Cafe. Waiting. Love.'s Vivian Sung talks acting, singing and studying

Cafe. Waiting. Love.'s Vivian Sung talks acting, singing and studying

Vivian Sung tells Melanie Leung how a chance encounter with Giddens Ko landed her the lead in his new film

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Vivian Sung is the star of Giddens Ko's new movie, Cafe. Waiting. Love.
Vivian Sung is the star of Giddens Ko's new movie, Cafe. Waiting. Love.
Photo: Sam Tsang/SCMP

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Sung's chemistry with Bruce Bu made filming easy.
Sung's chemistry with Bruce Bu made filming easy.
Photo: Edko Films

When Vivian Sung first walked into producer Angie Chai's office, she could never have guessed she'd end up starring in Giddens Ko's latest romance film, Cafe. Waiting. Love.

"I never thought I'd end up acting," says the 21-year-old from Taiwan, who went to see Chai on a friend's recommendation. "Before, I had wanted to sing."

But Ko, the writer and director most famous for the 2011 hit You Are the Apple of My Eye, spotted Sung entering the office. He thought she looked cute, so followed her in.

"[Sung] was so intuitive, as if nothing would intimidate her," recalled Ko in an interview after she was cast.

"I told my manager right after that she was made to be the lead actress in Cafe. Waiting. Love."

Sung auditioned for the role of Si-ying in the film, along with 100 other girls, and ended up landing the part.

"I can't believe I went from shooting a music video to starring in Cafe. Waiting. Love," says Sung. "I loved Ko's novel, so I was super-psyched to be in the film."

Sitting in a cafe in Central - an apt location given the film - Sung smiles confidently. She says it was easy to play the role of Si-ying, because she shares a similar personality to the character.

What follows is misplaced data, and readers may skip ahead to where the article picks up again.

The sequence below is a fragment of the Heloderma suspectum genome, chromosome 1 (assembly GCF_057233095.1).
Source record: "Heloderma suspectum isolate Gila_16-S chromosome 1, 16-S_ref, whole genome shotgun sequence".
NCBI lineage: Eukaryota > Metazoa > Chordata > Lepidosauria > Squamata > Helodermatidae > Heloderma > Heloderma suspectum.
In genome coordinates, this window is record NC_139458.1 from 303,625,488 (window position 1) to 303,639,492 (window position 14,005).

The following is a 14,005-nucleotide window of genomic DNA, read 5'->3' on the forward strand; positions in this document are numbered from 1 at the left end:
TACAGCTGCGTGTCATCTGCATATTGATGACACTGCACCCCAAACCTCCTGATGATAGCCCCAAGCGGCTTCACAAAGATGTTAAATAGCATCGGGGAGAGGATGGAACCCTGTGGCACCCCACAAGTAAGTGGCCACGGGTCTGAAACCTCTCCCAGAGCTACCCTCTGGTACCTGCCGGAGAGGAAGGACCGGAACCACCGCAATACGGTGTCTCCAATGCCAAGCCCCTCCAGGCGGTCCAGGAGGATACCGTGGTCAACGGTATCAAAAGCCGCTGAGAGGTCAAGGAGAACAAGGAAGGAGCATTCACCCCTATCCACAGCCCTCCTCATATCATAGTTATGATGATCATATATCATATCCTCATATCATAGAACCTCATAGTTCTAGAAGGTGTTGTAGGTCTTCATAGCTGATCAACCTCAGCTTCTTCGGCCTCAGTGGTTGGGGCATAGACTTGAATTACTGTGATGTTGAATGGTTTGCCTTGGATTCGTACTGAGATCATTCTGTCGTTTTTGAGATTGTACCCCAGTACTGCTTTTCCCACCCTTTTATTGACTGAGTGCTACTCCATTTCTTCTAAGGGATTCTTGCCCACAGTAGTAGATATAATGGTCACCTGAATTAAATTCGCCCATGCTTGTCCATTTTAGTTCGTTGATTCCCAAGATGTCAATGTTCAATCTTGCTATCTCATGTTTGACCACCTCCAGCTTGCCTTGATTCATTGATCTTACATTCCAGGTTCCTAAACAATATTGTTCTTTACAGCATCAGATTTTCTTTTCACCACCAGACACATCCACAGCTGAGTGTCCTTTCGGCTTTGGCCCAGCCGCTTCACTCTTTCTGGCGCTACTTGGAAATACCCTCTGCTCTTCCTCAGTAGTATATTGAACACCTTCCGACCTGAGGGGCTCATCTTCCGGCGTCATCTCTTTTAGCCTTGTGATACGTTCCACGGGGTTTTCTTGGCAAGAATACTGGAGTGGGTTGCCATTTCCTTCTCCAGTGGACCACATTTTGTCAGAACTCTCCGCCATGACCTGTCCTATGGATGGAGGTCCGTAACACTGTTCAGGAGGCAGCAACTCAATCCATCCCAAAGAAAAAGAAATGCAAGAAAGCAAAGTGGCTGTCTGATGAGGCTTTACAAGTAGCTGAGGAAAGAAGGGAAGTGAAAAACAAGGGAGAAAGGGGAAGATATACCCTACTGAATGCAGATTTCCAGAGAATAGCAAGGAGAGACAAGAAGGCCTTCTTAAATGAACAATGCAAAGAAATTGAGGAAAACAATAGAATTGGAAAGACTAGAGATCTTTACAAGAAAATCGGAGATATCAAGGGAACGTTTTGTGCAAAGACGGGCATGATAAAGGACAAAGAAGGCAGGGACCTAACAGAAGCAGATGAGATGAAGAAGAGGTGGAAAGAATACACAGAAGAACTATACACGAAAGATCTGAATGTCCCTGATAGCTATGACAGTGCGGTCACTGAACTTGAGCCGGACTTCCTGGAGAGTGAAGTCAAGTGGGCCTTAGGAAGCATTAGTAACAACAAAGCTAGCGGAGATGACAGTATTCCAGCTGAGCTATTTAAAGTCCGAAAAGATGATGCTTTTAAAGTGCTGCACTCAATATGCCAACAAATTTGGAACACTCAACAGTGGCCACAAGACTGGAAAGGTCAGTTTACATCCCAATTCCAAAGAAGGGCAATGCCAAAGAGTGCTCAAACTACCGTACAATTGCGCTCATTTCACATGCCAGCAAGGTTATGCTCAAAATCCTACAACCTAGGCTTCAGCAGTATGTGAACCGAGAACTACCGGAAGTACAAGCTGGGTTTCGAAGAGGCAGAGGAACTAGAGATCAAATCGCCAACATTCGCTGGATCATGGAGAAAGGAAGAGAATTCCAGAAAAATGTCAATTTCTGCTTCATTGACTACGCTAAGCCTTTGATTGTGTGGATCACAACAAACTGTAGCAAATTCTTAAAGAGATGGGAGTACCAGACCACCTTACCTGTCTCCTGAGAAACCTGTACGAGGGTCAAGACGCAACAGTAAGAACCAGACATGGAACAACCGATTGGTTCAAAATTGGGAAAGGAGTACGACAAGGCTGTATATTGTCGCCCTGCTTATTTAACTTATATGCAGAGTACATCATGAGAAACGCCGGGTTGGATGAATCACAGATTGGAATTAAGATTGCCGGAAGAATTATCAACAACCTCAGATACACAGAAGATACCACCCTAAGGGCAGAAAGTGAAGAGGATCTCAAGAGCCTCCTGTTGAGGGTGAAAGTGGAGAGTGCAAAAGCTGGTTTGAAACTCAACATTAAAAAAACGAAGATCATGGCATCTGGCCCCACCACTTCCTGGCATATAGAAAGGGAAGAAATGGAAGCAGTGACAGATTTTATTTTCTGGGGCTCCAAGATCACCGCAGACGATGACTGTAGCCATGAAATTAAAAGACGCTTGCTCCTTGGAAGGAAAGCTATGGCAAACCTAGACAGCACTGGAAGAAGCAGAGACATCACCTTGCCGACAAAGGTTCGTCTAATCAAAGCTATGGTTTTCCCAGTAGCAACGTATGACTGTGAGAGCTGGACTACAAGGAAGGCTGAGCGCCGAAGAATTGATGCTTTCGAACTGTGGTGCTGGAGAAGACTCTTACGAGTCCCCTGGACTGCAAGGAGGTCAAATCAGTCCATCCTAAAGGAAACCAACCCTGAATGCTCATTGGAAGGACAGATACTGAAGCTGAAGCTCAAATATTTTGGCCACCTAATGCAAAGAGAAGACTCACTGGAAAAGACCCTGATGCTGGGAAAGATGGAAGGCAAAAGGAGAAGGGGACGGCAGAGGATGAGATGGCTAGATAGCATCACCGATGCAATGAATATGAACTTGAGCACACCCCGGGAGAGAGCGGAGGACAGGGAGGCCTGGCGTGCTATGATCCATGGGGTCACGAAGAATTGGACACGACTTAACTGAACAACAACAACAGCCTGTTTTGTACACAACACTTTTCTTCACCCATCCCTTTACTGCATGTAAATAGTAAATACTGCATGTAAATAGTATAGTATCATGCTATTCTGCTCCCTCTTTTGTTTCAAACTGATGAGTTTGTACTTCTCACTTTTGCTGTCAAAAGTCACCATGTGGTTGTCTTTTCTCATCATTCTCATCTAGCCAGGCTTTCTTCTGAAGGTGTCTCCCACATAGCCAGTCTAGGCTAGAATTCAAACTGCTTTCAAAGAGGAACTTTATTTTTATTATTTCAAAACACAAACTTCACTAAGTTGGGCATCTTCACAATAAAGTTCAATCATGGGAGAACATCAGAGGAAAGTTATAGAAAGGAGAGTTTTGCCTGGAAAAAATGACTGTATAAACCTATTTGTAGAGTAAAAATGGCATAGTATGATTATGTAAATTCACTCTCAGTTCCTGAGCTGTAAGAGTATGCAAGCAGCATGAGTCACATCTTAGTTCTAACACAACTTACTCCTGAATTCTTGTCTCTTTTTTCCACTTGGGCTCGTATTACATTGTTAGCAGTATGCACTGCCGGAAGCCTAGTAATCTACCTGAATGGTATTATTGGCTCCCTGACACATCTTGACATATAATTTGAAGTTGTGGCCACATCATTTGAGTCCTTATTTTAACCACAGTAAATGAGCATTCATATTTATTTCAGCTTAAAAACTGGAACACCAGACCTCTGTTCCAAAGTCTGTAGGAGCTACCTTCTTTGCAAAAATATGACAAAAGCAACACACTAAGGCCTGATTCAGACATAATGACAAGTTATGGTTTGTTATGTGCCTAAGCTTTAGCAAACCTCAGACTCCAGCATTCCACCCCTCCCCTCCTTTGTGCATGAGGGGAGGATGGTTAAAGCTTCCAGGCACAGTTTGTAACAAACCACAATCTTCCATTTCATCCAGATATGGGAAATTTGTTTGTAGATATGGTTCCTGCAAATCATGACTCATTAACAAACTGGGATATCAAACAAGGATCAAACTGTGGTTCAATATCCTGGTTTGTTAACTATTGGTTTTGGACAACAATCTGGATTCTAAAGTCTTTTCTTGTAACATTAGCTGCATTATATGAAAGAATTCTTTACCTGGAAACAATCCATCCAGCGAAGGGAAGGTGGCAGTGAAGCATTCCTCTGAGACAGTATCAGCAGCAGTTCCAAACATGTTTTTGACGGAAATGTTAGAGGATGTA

"We are both very lively girls, really dalala [Taiwanese term for carefree] and tomboyish," says Sung.

Si-ying's relationship with love interest A-tuo, played by co-star Bruce Bu Lu-si, came naturally to Sung, as she found it easy to laugh and play around with Bruce on set.

Like her character, Sung also believes it is important to stand up for what's right, although she admits it can be hard to find the courage to do so at times.

Si-ying, though, is not afraid to stand up for others. The crew teased Sung over this, calling her a sanba, a Taiwanese word for a girl who has to be the centre of attention.

"When I first acted, I was quite self-conscious," says Sung. "So when they started calling me sanba, I thought, well if that's what you like, I'll be a super sanba, just to show them. It made me more carefree, just like Si-ying."

But Sung's happy, carefree personality made one part of the acting experience difficult - crying.

"[Director Chiang Jin-lin] was very patient, and told me what was happening," says Sung. "Before he was done, my eyes were already brimming with tears."

The crying scene was shot near the end of filming, so Sung had already personally experienced Si-ying's journey.

But it still took a gruelling nine hours to film.

"It was the longest I've cried in my whole life. I ruined three pairs of contact lenses because my make-up kept running."

Becoming a movie star has been like a dream for Sung, but it hasn't changed her.

She will return to reality after summer, as she finishes off her final year at university as a textiles student.

"I hope to finish my schooling soon and focus on acting."

In the future, she wants to pursue her first passion - singing.

"I actually just made a wish, to hold my own concert at the Hong Kong Coliseum before I turn 30," she laughs.

Given how successful she's already been in acting, you wouldn't bet against her.

Sung tells us the best part about being on set for the new film

 

This article appeared in the Young Post print edition as
Sung isn't waiting around

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